If you're chasing the big salary and screwing people/countries over, you're doing more harm than good, even if you donate 50% of your income. If you can work somewhere innocuous (I build software which helps people design APIs) and put some of that income towards environmental & social good, then that's a great way to go too. Direct or indirect support for the environment, so long as you first do no harm.

Something to keep in mind is that whilst getting a giant company like Microsoft, Shopify, Amazon, etc. to make better decisions is A Good Thingℒ️, but small and medium enterprises (SMEs) make up 60% of CO2 emissions in Europe. As they often don't have the time or money to retrain, rewrite, or hire specific sustainable software engineers, you can help knock out a huge chunk of the CO2 by working on tech-based business information solutions that help businesses reduce their footprints. Bloom is a carbon footprint tracker doing this, using open-source integrations with Uber, Trainline, TripIt, etc., so even if you don't want to work for them, perhaps you could help them put a dent in those SME emissions through a few pull requests.

If you decide you'd like to have a browse around for jobs to see if there is anything that solves a problem you're interested in, has compensation you're happy with, and lets you work in a location you're happy working, then here's where you start looking.

The ClimateAction.Tech channel #d-job-opportunities is amazing for jobs, with several exciting opportunities posted there every day. It's a handy way to see incoming things in a feed, but if you want to go searching there's a lot of climate job sites out there.

Climate Careers - Find high-impact, high-paying jobs at organizations advancing climate solutions, research, policy, education, and advocacy for climate action. Software engineers, photographers, sales, operations, researchers, all sorts of jobs here.

Happy hunting!

Automatic Integrations

Run a Shopify store? Enable the Ecologi app so you can plant trees for every sale.

Use Stripe? Contribute 1% of every transaction to the most effective carbon removal projects around with Stripe Climate.

Green Tech APIs

Leveraging and integrating with these APIs can improve the products and services in various ways.

πŸŒ³πŸ’¨ Ecologi API - British based company with an API businesses can use to purchase trees through charities like Eden Reforestation Projects, or fund carbon reductions and sequestration through various Gold Standard backed projects.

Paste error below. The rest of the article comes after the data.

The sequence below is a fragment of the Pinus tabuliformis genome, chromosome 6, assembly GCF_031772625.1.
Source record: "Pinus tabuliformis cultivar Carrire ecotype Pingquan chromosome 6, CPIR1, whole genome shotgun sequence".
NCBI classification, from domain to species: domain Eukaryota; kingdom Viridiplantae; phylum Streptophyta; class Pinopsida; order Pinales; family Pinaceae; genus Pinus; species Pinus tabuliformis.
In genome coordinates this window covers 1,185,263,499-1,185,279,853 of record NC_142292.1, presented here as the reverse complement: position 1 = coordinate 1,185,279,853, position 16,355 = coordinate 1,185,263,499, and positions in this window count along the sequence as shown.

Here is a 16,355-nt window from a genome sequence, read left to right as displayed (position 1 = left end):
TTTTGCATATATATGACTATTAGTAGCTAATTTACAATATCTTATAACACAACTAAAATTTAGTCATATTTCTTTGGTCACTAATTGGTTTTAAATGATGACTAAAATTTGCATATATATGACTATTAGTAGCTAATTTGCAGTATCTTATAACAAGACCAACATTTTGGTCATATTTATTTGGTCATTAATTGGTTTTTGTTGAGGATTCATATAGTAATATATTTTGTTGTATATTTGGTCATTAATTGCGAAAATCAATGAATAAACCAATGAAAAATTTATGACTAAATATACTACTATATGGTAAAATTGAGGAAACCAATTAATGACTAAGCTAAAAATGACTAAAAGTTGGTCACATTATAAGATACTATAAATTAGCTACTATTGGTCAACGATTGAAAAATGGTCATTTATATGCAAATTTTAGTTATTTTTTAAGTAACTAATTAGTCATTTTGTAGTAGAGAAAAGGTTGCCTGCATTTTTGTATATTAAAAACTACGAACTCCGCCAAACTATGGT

πŸ‘¨β€πŸ’»πŸ’¨ Patch API - Patch has a REST API with loads of plugins and SDKs for various languages. The goal here is to figure out how much carbon emissions are created by things like orders on a e-commerce platform, logistics, travel, or even for banks to figure out their customers footprints from purchases and help them offset it. Whatever you're up to, you can make micro-payments for tree planting, carbon reduction, or direct carbon capture.

πŸšœπŸ’¨ Nori API - By using sustainable farming practices, farmers remove carbon from the atmosphere and store it in their soil. Carbon removals are quantified and verified by an independent third party before being listed in the marketplace. You then pay the farmer for ownership of their carbon removals, and receive a certificate from Nori to prove it. This API lets you do that automatically instead of spending time doing it manually.

πŸŒπŸ”Œ electricityMap API - Electricity generation has a different "carbon intensity" in any given area, at any given time, depending on the mixture of sources of production. ElectricityMap from Tomorrow not only gives insight into which areas are producing and consuming which mixture of renewable or dirty energy, but it can provide 24 hour forecasts, meaning companies and smart-products can chose to do energy intensive tasks when energy is the cleanest. Electric Vehicles can charge at the best time, code deploys an batch jobs can be held until lowest (Google do this), devices can be powered by batteries instead of the grid during peak carbon intensity, all of which can save a bunch of money and reduce emissions.

πŸŒπŸ”Œ co2signal - A free, non-commercial alternative to electricityMap also by Tomorrow. Use this to find out current carbon intensity and energy mixtures in various geographic locations. No access to the forecast or history.

πŸ‡¬πŸ‡§πŸ”Œ - Same sort of thing covering the cleanliness of electricity but specifically for Brits.

πŸ’―πŸŒ³ DigitalHumani - A "Reforestation as a Service" API for planting trees with zero fees taken, as it's entirely run by volunteers.

β˜οΈπŸ’€ OpenAQ - One in Eight deaths in the world is due to poor air quality, and these folks help track measurements all over the world. Find out what your air quality is, make your smart home shut the windows when it's terrible, or maybe decide to not go for a run if its deadly out.

πŸš˜πŸ”‹ Tom Tom Maps API - Speed up the transition to electric vehicles by creating routes which take range and charging requirements into account.

πŸ–₯πŸ’¨ MyClimate Emission APIs - APIs for calculating emissions from driving, flights, cruise ships (please just don't go on cruise ships!), and for estimates of a whole company based on buildings, employee mobility, food, beverages, and supplies.

Technical Decisions at Work

Some of those choices might involve getting the business and product people interested, or be side projects you work on with friends, but there are a lot of decisions that we make as technology people that are directly within our wheelhouse of technical decision making for the software and products we create.